*2004 Berkshire Hathaway Annual Meeting.
From an award-winning New York Times reporter comes the full, mind-boggling story of the lies, crimes, and ineptitude behind the spectacular scandal that imperiled a presidency, destroyed a marketplace, and changed Washington and Wall Street forever …
The Nurture Assumption tackles the biggest mystery in all of psychology: What makes people differ so much in personality and behavior? It can’t just be “nature and nurture,” because even identical twins who grow up together—same genes, same parents—have different personalities. And if psychologists can’t explain why identical twins are different, they also can’t explain why each of us differs from everyone else. Why no two people are alike.
Harris turns out to be well suited for the role of detective—it isn’t easy to pull the wool over her eyes. She rounds up the usual suspects and shows why none of the currently popular explanations for human differences—birth order effects, for example, or interactions between genes and environment—can be the perpetrator she is looking for. None of these theories can solve the mystery of human individuality.
The search for clues carries Harris into some fascinating byways of science. The evidence she examines ranges from classic experiments in social psychology to cutting-edge research in neuroscience. She looks at studies of twins, research on autistic children, observations of chimpanzees, birds, and even ants.
Her solution is a startlingly original one: the first completely new theory of personality since Freud’s. Based on a principle of evolutionary psychology—the idea that the human mind is a toolbox of special-purpose devices—Harris’s theory explains how attributes we all have in common can make us different.
This is the story of a scientific quest, but it is also the personal story of a courageous and innovative woman who refused to be satisfied with “what everyone knows is true.”
In 1956 two Bell Labs scientists discovered the scientific formula for getting rich. One was mathematician Claude Shannon, neurotic father of our digital age, whose genius is ranked with Einstein’s. The other was John L. Kelly Jr., a Texas-born, gun-toting physicist. Together they applied the science of information theory—the basis of computers and the Internet—to the problem of making as much money as possible, as fast as possible.
Shannon and MIT mathematician Edward O. Thorp took the “Kelly formula” to Las Vegas. It worked. They realized that there was even more money to be made in the stock market. Thorp used the Kelly system with his phenomenonally successful hedge fund, Princeton-Newport Partners. Shannon became a successful investor, too, topping even Warren Buffett’s rate of return. Fortune’s Formula traces how the Kelly formula sparked controversy even as it made fortunes at racetracks, casinos, and trading desks. It reveals the dark side of this alluring scheme, which is founded on exploiting an insider’s edge.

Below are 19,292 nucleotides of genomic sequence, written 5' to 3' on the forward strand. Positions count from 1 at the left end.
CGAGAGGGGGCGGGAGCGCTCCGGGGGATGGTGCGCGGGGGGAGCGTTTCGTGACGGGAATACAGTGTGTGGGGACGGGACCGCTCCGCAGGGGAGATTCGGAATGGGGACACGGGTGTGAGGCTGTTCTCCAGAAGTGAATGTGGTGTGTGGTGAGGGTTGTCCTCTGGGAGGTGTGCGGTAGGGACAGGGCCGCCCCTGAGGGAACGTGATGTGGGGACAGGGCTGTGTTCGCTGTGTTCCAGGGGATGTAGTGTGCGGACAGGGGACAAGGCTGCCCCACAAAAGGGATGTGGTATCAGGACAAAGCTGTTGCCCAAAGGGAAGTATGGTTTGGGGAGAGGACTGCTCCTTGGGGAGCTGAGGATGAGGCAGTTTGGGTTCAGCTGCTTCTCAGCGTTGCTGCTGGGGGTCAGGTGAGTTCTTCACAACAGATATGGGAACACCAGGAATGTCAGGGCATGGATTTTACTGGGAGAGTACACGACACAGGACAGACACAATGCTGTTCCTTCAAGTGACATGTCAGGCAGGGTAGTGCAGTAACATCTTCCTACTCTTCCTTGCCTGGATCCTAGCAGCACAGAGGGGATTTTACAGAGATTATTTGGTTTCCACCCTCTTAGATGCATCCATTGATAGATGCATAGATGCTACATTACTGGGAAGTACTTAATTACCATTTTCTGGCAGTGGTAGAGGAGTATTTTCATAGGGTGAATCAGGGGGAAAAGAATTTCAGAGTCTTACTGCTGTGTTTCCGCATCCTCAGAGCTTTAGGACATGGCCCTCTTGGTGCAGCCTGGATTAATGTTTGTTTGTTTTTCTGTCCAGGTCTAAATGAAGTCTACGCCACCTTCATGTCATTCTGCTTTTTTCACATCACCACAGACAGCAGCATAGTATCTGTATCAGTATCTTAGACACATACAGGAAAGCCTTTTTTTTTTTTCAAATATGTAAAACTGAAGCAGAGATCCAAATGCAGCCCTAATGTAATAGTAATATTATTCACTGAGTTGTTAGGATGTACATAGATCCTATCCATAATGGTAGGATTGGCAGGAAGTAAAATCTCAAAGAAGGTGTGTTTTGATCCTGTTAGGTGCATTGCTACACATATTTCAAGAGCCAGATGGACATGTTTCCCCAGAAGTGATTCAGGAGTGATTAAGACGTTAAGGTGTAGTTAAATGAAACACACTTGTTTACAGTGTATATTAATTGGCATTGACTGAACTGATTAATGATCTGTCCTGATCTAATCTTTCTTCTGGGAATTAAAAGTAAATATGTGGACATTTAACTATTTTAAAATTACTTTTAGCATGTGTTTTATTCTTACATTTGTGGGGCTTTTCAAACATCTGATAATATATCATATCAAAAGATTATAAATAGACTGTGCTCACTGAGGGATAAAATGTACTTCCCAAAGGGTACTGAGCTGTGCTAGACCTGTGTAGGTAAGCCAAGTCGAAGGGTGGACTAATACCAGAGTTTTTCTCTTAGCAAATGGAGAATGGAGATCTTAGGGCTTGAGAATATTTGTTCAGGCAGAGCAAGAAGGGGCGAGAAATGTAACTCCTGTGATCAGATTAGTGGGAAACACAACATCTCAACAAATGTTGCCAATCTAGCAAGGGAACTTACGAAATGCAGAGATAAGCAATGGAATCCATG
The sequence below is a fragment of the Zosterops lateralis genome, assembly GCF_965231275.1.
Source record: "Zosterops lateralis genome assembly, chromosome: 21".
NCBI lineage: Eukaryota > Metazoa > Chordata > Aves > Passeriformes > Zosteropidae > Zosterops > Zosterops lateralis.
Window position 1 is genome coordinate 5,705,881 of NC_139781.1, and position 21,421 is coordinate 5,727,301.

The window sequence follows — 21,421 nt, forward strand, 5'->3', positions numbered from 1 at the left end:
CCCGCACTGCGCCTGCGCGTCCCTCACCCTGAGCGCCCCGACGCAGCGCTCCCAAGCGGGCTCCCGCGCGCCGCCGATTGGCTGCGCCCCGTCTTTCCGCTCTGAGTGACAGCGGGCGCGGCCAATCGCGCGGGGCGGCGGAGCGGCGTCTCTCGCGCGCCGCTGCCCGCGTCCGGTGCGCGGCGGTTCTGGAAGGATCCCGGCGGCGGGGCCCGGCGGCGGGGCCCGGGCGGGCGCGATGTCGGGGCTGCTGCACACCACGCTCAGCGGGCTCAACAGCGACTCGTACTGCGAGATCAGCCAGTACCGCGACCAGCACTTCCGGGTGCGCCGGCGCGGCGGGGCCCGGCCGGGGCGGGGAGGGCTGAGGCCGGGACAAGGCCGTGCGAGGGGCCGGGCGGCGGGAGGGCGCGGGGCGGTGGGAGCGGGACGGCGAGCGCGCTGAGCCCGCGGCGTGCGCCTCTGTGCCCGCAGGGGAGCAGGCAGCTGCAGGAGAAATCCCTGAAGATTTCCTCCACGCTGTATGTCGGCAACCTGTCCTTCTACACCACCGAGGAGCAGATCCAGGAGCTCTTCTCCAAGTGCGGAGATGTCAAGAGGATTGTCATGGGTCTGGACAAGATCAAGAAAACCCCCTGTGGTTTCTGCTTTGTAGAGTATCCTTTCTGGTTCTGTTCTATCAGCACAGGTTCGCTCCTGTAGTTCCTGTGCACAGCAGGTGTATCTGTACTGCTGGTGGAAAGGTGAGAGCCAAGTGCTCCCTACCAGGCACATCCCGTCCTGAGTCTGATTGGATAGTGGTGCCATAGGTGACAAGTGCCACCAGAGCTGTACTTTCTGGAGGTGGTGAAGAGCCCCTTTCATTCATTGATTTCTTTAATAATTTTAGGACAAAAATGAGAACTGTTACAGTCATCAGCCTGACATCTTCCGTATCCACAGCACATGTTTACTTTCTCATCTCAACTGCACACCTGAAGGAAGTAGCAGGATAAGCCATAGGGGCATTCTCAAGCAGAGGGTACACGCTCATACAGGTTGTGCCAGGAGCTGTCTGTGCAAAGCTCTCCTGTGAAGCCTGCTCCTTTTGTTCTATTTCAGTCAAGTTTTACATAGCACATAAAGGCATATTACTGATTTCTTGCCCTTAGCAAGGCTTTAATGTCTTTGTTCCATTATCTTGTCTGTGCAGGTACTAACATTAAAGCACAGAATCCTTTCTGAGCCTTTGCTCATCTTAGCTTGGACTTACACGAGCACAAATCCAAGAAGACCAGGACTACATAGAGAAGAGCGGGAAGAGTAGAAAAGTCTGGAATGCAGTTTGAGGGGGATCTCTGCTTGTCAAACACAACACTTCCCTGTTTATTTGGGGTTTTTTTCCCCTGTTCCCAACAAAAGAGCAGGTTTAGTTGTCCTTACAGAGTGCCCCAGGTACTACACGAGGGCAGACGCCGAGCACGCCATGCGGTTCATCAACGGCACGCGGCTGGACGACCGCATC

Shannon believed it was possible for a smart investor to beat the market—and Fortune’s Formula will convince you that he was right.
*Recommended by Charlie Munger - 2006 WESCO Annual Meeting
If science has the equivalent of a Bloomsbury group, it is the five men born at the turn of the twentieth century in Budapest: Theodore von Kï¿½rmï¿½n, Leo Szilard, Eugene Wigner, John von Neumann, and Edward Teller. From Hungary to Germany to the United States, they remained friends and continued to work together and influence each other throughout their lives. As a result, their work was integral to some of the most important scientific and political developments of the twentieth century.
Hargittai tells the story of this remarkable group: Wigner won a Nobel Prize in theoretical physics; Szilard was the first to see that a chain reaction based on neutrons was possible, initiated the Manhattan Project, but left physics to try to restrict nuclear arms; von Neumann could solve difficult problems in his head and developed the modern computer for more complex problems; von Kï¿½rmï¿½n became the first director of NASA’s Jet Propulsion Laboratory, providing the scientific basis for the U.S. Air Force; and Teller was the father of the hydrogen bomb, whose name is now synonymous with the controversial “Star Wars” initiative of the 1980s. Each was fiercely opinionated, politically active, and fought against all forms of totalitarianism.
Hargittai, as a young Hungarian physical chemist, was able to get to know some of these great men in their later years, and the depth of information and human interest in The Martians of Science is the result of his personal relationships with the subjects, their families, and their contemporaries.